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Court barred attempt to use treating Drs. Reports: case on point: Carchidi v. Iavicolli, A-4986-08T3 NJ SUP (3/24/2010) -NJ.

CASE FACTS: Hunter Carchidi DuBois was horn in 2000, nearly three months prematurely. He suffers from serious and complex neurological conditions, including cerebral palsy with right hemiparesis. Autism, epilepsy and bilateral deafness. His mother, as his parent and guardian, contends that these conditions were caused by the negligence of doctors at Cooper Hospital. University Medical Center, which included the failure to administer prenatal steroids and take other appropriate measures to prevent or delay her pre term delivery. She further contended that appropriate care would have prevented an intraventricular hemorrhage, resulting in brain damage. The defendants, including those physicians involved in the prenatal care of Hunter, were alleged to have been guilty of medical malpractice, all of which resulted in the injuries sustained. Shortly after his birth, he was treated at the neurology division at duPont Hospital for Children in Wilmington. Delaware. Since 2001. Hunter treated regularly and continuously with the neurology group at Children's Hospital of Philadelphia (CHOP). Since 2001. Hunter treated with Dr. Dennis Dlugos, a member of that group. Hunter's parents chose CHOP and this group because of the outstanding qualifications of the hospital and group and the proximity of CHOP to their home. Hunter's mother, who is a nurse at CHOP, knows that her son's care depends on the free exchange of ideas between the physicians comprising the neurology group, and relies on that free exchange to assure high quality care. The group consists of about twenty-two physicians. On two occasions, in 2003 and 2009, Hunter underwent MRI studies at CHOP, which were interpreted by members of the group. As the deadline for serving expert reports approached. Cooper sought to have Hunter examined by Dr. Robert Clancy, a senior member of the group. Plaintiff's counsel refused. Cooper moved to compel the examination . The motion was denied. During this time frame, Cooper also served on plaintiff expert reports from Drs. Clancy and Dr. Robert Zimmerman, a senior physician in the group. Dr. Clancy's report included an opinion that the Cooper doctors did not breach the applicable standard of care. He also gave his opinion as to causation of Hunter's injuries, which was along the lines previously described as Cooper's position. Dr. Zimmerman's report set forth his review and interpretation of ten neuroimaging studies. The first study was conducted one day after Hunter's birth, and the others over the next two months. He concluded that the study conducted on the day after birth was normal, but the study conducted three days later revealed acute damage in a cerebral artery most likely an infarction. Subsequent studies "show the evolution of that injury." This was supported by Dr. Clancy's causation opinion. These reports were obtained by Cooper without the plaintiff's permission or knowledge. Plaintiff moved to bar Cooper from using Drs. Clancy and Zimmerman as experts. The court granted the plaintiff's motion. Defendants appealed.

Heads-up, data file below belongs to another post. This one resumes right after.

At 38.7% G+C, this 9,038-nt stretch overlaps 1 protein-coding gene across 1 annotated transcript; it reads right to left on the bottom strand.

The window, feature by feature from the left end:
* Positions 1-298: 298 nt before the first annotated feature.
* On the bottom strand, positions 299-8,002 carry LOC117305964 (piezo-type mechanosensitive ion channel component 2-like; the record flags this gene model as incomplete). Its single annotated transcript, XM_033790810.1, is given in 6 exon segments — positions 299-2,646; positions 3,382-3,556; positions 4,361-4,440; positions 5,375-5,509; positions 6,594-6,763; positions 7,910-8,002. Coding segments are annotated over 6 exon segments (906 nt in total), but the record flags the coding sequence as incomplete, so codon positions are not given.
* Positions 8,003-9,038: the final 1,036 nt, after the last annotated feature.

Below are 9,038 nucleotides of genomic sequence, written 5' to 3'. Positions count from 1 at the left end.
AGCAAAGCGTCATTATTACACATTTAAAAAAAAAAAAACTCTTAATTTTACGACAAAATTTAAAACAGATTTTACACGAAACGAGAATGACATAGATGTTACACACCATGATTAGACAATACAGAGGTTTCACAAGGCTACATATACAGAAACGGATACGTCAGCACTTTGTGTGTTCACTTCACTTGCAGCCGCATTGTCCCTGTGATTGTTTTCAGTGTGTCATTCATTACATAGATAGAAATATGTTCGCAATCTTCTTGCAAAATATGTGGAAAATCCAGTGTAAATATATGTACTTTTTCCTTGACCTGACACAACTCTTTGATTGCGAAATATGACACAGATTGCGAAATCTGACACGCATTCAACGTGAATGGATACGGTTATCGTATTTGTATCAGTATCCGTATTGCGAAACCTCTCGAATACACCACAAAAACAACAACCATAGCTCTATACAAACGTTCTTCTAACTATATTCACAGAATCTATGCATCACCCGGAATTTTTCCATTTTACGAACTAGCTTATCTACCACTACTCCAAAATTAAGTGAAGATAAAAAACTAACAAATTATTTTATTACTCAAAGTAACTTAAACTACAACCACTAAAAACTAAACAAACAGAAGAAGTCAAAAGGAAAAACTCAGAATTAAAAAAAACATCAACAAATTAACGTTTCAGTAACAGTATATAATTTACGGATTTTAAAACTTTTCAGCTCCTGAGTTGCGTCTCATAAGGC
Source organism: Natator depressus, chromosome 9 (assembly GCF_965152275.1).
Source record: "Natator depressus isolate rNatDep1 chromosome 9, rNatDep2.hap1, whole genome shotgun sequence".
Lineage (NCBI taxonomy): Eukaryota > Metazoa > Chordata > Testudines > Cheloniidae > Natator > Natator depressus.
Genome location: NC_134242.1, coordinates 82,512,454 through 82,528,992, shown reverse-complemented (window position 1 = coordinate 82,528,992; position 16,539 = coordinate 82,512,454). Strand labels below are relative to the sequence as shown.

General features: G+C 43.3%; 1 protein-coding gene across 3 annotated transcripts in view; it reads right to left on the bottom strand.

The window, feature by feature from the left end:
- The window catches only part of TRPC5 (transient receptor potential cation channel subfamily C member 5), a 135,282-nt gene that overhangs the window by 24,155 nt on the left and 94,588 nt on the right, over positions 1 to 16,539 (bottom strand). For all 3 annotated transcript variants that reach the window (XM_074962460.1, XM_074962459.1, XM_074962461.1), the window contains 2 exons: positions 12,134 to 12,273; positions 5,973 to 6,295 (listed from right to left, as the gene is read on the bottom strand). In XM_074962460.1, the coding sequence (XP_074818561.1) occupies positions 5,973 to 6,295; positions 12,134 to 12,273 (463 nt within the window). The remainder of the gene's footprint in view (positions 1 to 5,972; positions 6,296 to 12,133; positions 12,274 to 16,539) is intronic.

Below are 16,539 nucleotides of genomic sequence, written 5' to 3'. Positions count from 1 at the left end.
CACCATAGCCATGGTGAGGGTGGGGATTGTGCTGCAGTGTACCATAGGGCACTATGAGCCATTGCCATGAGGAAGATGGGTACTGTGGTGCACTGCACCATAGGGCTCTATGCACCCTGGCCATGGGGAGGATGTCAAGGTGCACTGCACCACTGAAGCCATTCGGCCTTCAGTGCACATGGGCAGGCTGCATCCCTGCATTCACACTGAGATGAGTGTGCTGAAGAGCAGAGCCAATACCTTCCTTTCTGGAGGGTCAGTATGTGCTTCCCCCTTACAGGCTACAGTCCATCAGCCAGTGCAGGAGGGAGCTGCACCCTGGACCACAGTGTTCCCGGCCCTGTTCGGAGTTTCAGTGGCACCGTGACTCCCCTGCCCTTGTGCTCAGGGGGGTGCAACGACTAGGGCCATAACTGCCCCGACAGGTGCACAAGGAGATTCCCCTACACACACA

COURT'S OPINION: The Superior Court of New Jersey. Appellate Division, affirmed the order entered by the lower court. The court held, inter alia, that since Cooper, without the plaintiff's permission or knowledge, obtained the reports of Drs. Clancy and Zimmerman, they should be barred from introducing them as evidence

LEGAL COMMENTARY: The court reasoned that Drs. Clancy and Zimmerman were not actual treating physicians and could therefore not be used by the defense to give adverse causation testimony based on knowledge and information obtained through treatment. The court further reasoned that because of their membership in the plaintiff's treatment group, it would be improper to allow the defendants to use them as experts against the plaintiff. The court found it significant that each of these treatment groups held itself out as a team. The court was also influenced by the senior status of Drs. Claney and Zimmerman, who were or had been chairs or v ice-chairs with supervisory or managerial authority over the other team members and who provided training for junior team members. The court agreed with both parties that the issue presented to the court was a novel one. Each side argued that the other wanted to have it both ways. Cooper contended that if the doctors arc deemed treating physicians, the applicable precedents in the jurisdiction allow them to give adverse causation testimony; if they are not deemed treating physicians, there is nothing to prohibit them from being used as experts. Thus Cooper argued that under one rationale or the other, their causation testimony must be allowed. Conversely, the plaintiff contended that because the doctors were not treating physicians the could not be allowed to give adverse causation testimony under precedent in the jurisdiction; and although they were not treating physicians, their membership in the plaintiff's treatment group should preclude them from serving as experts against a patient of their group to avoid unwarranted interference with the physician-patient relationship and unwarranted prejudice to the plaintiff at trial. For either reason, the plaintiff urged the banning of their testimony.
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Title Annotation:Medical Law Case on Point
Author:Iavicolli, Carchidi V.
Publication:Medical Law's Regan Report
Article Type:Case overview
Date:Jul 1, 2010
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